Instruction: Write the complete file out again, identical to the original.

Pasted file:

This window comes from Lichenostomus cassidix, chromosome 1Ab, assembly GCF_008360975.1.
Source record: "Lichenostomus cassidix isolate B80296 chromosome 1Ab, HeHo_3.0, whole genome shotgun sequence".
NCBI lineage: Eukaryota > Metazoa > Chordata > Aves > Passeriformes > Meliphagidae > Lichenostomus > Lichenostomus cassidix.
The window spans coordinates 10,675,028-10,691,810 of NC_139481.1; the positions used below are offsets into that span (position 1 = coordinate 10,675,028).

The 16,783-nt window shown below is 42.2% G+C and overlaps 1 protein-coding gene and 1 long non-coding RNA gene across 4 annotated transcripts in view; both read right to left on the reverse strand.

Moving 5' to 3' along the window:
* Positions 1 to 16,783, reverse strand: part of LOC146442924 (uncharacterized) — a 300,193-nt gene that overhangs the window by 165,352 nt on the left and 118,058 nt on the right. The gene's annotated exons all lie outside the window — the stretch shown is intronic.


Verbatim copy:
This window comes from Lichenostomus cassidix, chromosome 1Ab, assembly GCF_008360975.1.
Source record: "Lichenostomus cassidix isolate B80296 chromosome 1Ab, HeHo_3.0, whole genome shotgun sequence".
NCBI lineage: Eukaryota > Metazoa > Chordata > Aves > Passeriformes > Meliphagidae > Lichenostomus > Lichenostomus cassidix.
The window spans coordinates 10,675,028-10,691,810 of NC_139481.1; the positions used below are offsets into that span (position 1 = coordinate 10,675,028).

The 16,783-nt window shown below is 42.2% G+C and overlaps 1 protein-coding gene and 1 long non-coding RNA gene across 4 annotated transcripts in view; both read right to left on the reverse strand.

Moving 5' to 3' along the window:
* Positions 1 to 16,783, reverse strand: part of LOC146442924 (uncharacterized) — a 300,193-nt gene that overhangs the window by 165,352 nt on the left and 118,058 nt on the right. The gene's annotated exons all lie outside the window — the stretch shown is intronic.